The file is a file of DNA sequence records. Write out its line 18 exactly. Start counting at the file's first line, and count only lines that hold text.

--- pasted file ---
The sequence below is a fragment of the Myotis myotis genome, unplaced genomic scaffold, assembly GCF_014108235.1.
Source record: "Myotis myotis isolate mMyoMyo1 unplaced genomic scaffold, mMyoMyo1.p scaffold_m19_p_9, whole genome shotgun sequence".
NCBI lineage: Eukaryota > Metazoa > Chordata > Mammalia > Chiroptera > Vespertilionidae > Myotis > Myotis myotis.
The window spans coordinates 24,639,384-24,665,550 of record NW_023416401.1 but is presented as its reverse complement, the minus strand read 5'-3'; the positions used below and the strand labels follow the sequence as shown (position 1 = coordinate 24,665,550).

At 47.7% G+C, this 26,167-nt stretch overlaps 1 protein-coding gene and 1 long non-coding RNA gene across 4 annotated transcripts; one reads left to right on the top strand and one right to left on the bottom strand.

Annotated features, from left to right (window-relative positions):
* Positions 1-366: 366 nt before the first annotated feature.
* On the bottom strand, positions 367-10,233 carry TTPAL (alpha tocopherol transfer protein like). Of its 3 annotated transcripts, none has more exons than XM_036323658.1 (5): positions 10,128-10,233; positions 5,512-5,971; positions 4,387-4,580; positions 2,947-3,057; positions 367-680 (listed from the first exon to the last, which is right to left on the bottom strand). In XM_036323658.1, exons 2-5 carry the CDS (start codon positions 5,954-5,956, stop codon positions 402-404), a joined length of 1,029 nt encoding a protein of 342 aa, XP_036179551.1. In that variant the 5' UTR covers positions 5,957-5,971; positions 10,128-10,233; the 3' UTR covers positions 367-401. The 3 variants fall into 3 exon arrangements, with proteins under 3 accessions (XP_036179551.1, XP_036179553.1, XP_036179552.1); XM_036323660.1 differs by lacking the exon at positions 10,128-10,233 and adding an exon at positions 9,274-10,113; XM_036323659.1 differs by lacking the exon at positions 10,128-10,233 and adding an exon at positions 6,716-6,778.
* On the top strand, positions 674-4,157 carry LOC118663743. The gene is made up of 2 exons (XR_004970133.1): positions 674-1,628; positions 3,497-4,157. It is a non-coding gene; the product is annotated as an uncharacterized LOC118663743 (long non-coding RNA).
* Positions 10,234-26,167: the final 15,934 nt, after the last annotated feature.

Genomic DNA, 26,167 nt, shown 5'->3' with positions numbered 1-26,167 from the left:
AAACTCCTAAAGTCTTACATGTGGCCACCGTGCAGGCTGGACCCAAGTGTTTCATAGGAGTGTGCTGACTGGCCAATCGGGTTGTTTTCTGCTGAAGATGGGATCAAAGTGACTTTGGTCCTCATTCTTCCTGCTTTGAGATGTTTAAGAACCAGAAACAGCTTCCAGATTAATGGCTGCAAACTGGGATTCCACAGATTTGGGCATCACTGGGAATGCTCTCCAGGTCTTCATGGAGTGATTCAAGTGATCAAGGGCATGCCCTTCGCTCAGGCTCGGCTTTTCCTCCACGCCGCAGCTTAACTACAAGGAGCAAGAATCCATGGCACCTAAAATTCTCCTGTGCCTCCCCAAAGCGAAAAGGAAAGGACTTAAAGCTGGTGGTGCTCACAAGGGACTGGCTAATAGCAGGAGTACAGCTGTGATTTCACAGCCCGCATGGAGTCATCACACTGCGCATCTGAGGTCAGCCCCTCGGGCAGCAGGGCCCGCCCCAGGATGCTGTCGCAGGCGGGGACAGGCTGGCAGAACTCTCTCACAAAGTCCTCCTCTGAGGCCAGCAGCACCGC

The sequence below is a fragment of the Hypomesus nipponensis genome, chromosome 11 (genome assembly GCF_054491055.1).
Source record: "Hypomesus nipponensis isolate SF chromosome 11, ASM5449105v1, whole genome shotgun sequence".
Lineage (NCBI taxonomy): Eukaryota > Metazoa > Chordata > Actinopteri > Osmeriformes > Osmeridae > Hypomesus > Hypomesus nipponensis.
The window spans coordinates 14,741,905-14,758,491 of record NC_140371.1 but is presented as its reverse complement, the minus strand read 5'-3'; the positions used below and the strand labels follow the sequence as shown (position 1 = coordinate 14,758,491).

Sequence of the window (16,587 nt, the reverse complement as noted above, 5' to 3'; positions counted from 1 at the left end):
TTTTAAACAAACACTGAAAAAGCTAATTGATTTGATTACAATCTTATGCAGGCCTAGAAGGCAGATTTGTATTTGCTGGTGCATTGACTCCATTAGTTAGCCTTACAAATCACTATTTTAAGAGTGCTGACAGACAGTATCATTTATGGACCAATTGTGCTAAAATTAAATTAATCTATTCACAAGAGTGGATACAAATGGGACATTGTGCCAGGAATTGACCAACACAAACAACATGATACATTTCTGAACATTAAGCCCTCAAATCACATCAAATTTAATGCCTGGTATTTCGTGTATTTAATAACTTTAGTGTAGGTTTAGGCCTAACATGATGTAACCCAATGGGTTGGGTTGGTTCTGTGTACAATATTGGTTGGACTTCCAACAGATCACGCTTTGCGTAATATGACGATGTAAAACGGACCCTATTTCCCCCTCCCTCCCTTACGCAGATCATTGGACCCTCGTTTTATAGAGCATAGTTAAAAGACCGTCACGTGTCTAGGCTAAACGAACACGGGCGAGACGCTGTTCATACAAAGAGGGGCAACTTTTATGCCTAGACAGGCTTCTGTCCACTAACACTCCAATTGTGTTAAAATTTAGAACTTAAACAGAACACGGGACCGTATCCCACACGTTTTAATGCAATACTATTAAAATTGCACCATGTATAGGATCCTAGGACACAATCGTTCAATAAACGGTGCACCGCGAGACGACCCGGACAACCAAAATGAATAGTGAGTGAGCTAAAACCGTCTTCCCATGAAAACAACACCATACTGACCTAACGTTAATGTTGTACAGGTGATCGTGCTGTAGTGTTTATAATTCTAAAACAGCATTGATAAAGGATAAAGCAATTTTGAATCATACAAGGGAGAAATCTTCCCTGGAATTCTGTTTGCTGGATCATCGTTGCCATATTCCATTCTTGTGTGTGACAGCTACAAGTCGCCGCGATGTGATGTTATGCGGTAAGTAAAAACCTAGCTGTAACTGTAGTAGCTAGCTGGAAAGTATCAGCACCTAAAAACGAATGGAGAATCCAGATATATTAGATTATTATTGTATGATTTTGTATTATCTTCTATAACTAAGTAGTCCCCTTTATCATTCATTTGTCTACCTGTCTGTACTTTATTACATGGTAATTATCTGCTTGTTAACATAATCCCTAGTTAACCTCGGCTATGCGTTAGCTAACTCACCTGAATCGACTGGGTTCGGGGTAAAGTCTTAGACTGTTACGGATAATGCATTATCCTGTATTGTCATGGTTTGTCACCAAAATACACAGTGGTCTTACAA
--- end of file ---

TTTTAAACAAACACTGAAAAAGCTAATTGATTTGATTACAATCTTATGCAGGCCTAGAAGGCAGATTTGTATTTGCTGGTGCATTGACTCCATTAGTTAGCCTTACAAATCACTATTTTAAGAGTGCTGACAGACAGTATCATTTATGGACCAATTGTGCTAAAATTAAATTAATCTATTCACAAGAGTGGATACAAATGGGACATTGTGCCAGGAATTGACCAACACAAACAACATGATACATTTCTGAACATTAAGCCCTCAAATCACATCAAATTTAATGCCTGGTATTTCGTGTATTTAATAACTTTAGTGTAGGTTTAGGCCTAACATGATGTAACCCAATGGGTTGGGTTGGTTCTGTGTACAATATTGGTTGGACTTCCAACAGATCACGCTTTGCGTAATATGACGATGTAAAACGGACCCTATTTCCCCCTCCCTCCCTTACGCAGATCATTGGACCCTCGTTTTATAGAGCATAGTTAAAAGACCGTCACGTGTCTAGGCTAAACGAACACGGGCGAGACGCTGTTCATACAAAGAGGGGCAACTTTTATGCCTAGACAGGCTTCTGTCCACTAACACTCCAATTGTGTTAAAATTTAGAACTTAAACAGAACACGGGACCGTATCCCACACGTTTTAATGCAATACTATTAAAATTGCACCATGTATAGGATCCTAGGACACAATCGTTCAATAAACGGTGCACCGCGAGACGACCCGGACAACCAAAATGAATAGTGAGTGAGCTAAAACCGTCTTCCCATGAAAACAACACCATACTGACCTAACGTTAATGTTGTACAGGTGATCGTGCTGTAGTGTTTATAATTCTAAAACAGCATTGATAAAGGATAAAGCAATTTTGAATCATACAAGGGAGAAATCTTCCCTGGAATTCTGTTTGCTGGATCATCGTTGCCATATTCCATTCTTGTGTGTGACAGCTACAAGTCGCCGCGATGTGATGTTATGCGGTAAGTAAAAACCTAGCTGTAACTGTAGTAGCTAGCTGGAAAGTATCAGCACCTAAAAACGAATGGAGAATCCAGATATATTAGATTATTATTGTATGATTTTGTATTATCTTCTATAACTAAGTAGTCCCCTTTATCATTCATTTGTCTACCTGTCTGTACTTTATTACATGGTAATTATCTGCTTGTTAACATAATCCCTAGTTAACCTCGGCTATGCGTTAGCTAACTCACCTGAATCGACTGGGTTCGGGGTAAAGTCTTAGACTGTTACGGATAATGCATTATCCTGTATTGTCATGGTTTGTCACCAAAATACACAGTGGTCTTACAA